Wilson's disease is a rare genetic disorder of copper metabolism that leads to hepatic and neurologic impairment. It requires early diagnosis because a specific treatment is available.
Until a few years ago D-penicillamine was the primary treatment, although it had numerous side effects such as neurological toxicity and vitamin B6 deficiency. D-penicillamine can also induce skin reactions of different types: sensitivity reaction, bullous dermatoses and a group of degenerative dermatoses with particular damage to the elastic fibers of the dermis. Among those degenerative dermatoses figure mainly 3 skin disorders: cutis laxa, pseudo-pseudoxanthoma elasticum and elastosis perforans serpiginosa.
We report the case of a 65-year-old patient with long-standing Wilson's disease (50 years) treated with D-penicillamine that presented with a new skin lesion of the neck that was diagnosed as elastosis perforans serpiginosa.
In February 2008, a 65-year-old patient treated more than 20 years with high doses of D-penicillamine (1.5g/d) due to Wilson's disease presented to the liver clinic with new ulcer-like lesions of the oral mucosa and anterior skin of the neck.
Standard biochemical, serologic, metabolic and immunologic tests were negative. A biopsy of the lesion showed numerous giant cells and a lot of crumbled and shattered elastic fibers that in one place breached upward in the direction of the epidermis (Fig 1).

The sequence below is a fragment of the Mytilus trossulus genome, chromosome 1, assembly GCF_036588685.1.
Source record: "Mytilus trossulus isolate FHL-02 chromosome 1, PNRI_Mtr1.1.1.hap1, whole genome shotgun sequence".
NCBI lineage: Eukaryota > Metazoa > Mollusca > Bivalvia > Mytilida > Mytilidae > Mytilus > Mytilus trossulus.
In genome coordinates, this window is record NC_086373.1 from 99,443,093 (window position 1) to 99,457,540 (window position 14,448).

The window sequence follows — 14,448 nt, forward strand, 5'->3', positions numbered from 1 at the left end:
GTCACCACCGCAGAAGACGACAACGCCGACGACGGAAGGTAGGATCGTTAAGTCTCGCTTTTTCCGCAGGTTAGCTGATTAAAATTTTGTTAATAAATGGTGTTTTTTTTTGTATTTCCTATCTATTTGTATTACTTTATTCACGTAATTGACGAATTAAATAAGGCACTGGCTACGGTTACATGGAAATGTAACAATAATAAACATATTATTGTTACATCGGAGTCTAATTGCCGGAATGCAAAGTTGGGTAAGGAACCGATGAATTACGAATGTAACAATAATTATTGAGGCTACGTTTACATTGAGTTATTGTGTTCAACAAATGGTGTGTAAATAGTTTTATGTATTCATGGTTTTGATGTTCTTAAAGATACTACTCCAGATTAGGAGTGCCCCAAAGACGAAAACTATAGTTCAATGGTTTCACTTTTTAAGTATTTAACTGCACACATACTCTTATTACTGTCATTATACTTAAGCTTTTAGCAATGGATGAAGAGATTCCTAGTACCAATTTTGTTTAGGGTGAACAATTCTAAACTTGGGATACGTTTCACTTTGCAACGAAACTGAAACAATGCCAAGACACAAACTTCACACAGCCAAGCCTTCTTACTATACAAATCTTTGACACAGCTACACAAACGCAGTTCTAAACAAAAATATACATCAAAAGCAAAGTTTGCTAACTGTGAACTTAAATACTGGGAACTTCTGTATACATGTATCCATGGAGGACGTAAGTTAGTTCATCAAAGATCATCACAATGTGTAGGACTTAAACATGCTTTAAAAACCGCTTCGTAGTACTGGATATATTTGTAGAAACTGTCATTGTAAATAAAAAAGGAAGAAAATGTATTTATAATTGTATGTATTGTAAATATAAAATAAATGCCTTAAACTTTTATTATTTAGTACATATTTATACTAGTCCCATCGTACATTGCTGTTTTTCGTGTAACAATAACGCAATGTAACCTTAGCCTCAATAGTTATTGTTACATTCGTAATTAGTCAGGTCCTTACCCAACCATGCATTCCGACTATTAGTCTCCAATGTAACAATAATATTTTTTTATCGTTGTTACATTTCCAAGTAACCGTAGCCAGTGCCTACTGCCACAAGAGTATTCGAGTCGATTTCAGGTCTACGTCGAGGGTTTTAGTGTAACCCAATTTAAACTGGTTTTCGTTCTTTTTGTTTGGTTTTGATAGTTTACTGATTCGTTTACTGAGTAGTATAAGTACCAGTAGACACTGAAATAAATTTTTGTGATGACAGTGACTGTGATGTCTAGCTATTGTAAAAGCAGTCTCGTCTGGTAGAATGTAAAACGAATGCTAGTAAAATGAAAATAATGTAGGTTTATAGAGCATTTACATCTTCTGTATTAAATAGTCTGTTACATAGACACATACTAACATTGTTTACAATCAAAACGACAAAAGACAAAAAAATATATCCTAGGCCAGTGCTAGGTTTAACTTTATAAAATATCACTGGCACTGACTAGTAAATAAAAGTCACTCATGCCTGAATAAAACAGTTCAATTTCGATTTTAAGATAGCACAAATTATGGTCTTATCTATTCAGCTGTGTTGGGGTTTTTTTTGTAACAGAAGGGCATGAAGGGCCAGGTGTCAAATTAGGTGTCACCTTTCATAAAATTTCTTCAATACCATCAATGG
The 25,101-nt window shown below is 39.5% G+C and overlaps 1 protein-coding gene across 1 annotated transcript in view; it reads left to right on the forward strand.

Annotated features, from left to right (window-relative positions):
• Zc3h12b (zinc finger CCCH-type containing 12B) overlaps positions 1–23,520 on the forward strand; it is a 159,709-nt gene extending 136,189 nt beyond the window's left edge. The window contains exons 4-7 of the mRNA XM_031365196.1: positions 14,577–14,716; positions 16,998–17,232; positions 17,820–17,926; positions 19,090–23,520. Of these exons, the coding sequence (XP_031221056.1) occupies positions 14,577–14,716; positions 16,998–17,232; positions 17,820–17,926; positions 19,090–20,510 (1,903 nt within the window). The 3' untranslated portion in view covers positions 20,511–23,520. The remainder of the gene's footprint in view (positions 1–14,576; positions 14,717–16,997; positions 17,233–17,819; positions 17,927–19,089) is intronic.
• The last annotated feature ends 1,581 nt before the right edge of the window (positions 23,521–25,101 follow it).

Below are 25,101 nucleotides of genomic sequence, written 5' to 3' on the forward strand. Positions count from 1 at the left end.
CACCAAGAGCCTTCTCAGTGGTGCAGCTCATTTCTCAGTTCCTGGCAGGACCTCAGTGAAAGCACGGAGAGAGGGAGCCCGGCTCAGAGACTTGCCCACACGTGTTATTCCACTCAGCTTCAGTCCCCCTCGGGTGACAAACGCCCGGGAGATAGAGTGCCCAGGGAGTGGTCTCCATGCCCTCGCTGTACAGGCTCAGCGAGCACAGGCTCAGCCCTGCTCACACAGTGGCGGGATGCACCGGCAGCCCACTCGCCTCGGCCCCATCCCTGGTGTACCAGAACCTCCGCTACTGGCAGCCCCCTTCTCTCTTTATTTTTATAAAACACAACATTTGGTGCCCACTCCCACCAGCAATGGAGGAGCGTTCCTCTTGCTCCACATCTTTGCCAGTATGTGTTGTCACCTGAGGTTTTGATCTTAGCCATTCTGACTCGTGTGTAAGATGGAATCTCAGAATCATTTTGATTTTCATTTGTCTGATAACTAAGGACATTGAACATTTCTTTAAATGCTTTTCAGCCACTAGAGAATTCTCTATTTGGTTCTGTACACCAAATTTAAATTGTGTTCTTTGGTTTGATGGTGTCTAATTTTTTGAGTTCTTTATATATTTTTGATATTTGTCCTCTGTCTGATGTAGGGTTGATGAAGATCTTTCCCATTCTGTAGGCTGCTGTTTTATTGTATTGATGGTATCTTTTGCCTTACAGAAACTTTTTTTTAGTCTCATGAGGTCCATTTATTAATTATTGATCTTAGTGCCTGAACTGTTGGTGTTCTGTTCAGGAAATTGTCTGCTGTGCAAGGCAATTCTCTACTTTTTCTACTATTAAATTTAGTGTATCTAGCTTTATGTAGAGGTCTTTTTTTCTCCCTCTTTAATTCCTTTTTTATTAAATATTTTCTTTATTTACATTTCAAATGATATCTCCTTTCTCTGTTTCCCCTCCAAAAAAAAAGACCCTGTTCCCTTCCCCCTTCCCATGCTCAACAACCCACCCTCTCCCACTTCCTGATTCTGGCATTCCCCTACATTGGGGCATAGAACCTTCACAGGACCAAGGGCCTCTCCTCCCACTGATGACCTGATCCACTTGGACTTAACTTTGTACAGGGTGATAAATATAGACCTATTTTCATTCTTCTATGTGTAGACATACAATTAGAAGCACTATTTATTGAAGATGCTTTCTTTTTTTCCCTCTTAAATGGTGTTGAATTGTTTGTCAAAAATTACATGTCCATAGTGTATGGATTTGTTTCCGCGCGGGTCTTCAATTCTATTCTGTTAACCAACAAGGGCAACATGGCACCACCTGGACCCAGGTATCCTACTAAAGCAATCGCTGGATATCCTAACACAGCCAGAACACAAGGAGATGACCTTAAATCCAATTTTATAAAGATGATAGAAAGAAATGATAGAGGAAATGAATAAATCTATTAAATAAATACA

Figure 1 Biopsy showing numerous giant cells, and crumbled and shattered elastic fibers.
The treatment with D-penicillamine was replaced by trientine 1000 mg daily and with zinc sulfate 150 mg daily. The lesions resolved slowly but completely during 6 months after the interruption of D-penicillamine.
Elastosis perforans serpiginosa has been reported in a number of cases of treatment with D-penicillamine; sometimes in an association with other skin disorders like cutis laxa  or pseudo-pseudoxanthoma elasticum [2,3]. It seems that D-penicillamine has a toxic effect on elastic fibers in an extensive manner including skin, mucosa , joint capsules  and blood vessels .
Elastic fibers are formed with micro fibrils and amorphous elastin. Elastin elasticity is based on a series of cross-links between elastin molecules. The postulated mechanism of D-penicillamine toxicity on elastic fibers is impairment of their normal maturation by inhibition of elastin cross-linking . That is why these lesions can be considered degenerative skin lesions by opposition to two other D-penicillamine-induced skin disorders: acute sensitivity reactions and bullous dermatosis .
This article was first published on GastroHep.com on 19 April 2010.
Djibre A, Szvalb S and Assy N
Liver Unit, Ziv medical center, Safed, Israel.
Dr N Assy
Liver Unit, Ziv Medical Center
Safed 13100, Israel
Ph +972 4682 8441/5
Fax +972 4682 8442
Email Assy.email@example.com or Assy.firstname.lastname@example.org
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